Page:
When Mississippi lawmakers grudgingly created an initiative process in the 1990s, they tried to make it tough for citizen-led petitions to get on the ballot.

One rule designed to be somewhat of a hurdle required that the signatures on the petitions be evenly divided among the state’s five congressional districts existing at that time.

The authors of the constitutional amendment establishing the initiative process apparently didn’t consider what might happen if Mississippi were to lose one of its congressional districts, which it promptly did following the 2000 Census.

Until recently, that wasn’t a major issue, at least as far as conducting petition drives was concerned. An attorney general’s opinion said that petitioners should continue using the five former congressional districts as their guideline, and that’s the guideline the secretary of state has followed in certifying petitions.

Once it appeared, however, that Mississippi voters might approve an initiative to legalize medical marijuana, the discrepancy between current and former districts became a big deal. Days before voters overwhelming approved the initiative, one of its opponents, Madison Mayor Mary Hawkins Butler, filed a lawsuit to have the medical marijuana petition invalidated on this technicality. The case is set to be argued before the state Supreme Court in April.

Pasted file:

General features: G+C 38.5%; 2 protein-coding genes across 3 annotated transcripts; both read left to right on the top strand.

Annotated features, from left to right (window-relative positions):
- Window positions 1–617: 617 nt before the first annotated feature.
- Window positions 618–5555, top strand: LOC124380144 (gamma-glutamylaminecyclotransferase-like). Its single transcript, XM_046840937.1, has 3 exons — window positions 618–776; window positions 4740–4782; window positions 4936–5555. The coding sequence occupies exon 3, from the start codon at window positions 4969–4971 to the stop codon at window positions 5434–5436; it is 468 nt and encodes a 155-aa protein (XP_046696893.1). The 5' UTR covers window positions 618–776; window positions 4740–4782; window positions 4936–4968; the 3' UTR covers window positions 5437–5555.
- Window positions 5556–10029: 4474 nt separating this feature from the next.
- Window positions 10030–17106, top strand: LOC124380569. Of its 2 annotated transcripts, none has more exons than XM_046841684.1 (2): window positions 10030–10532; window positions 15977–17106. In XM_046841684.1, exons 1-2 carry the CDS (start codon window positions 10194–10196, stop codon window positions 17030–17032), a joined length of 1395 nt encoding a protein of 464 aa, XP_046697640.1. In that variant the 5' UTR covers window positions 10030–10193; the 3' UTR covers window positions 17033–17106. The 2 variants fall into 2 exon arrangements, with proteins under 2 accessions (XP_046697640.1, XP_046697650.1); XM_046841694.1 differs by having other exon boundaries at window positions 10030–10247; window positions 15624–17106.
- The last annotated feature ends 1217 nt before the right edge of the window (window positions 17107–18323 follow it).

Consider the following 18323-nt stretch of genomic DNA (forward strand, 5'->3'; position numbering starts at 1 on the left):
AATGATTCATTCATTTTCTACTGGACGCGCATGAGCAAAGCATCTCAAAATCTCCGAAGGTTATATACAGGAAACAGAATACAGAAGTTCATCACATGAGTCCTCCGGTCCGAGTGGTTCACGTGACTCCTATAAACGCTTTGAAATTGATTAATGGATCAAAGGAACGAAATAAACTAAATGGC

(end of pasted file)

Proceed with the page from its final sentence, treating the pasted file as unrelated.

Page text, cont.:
Meanwhile, there is an effort in the Legislature to clear up the confusion for future petitions. A proposal in the Senate would change the number of districts for petition-gathering from five to four.

That would be an improvement, but a better idea has been suggested: Require that signatures be gathered evenly by whatever number of congressional districts exist at the time. That way, the process would automatically adapt if Mississippi were to regain a congressional district or to lose another one.

That’s the change lawmakers should ask voters to approve. Better to fix the problem once and for all.

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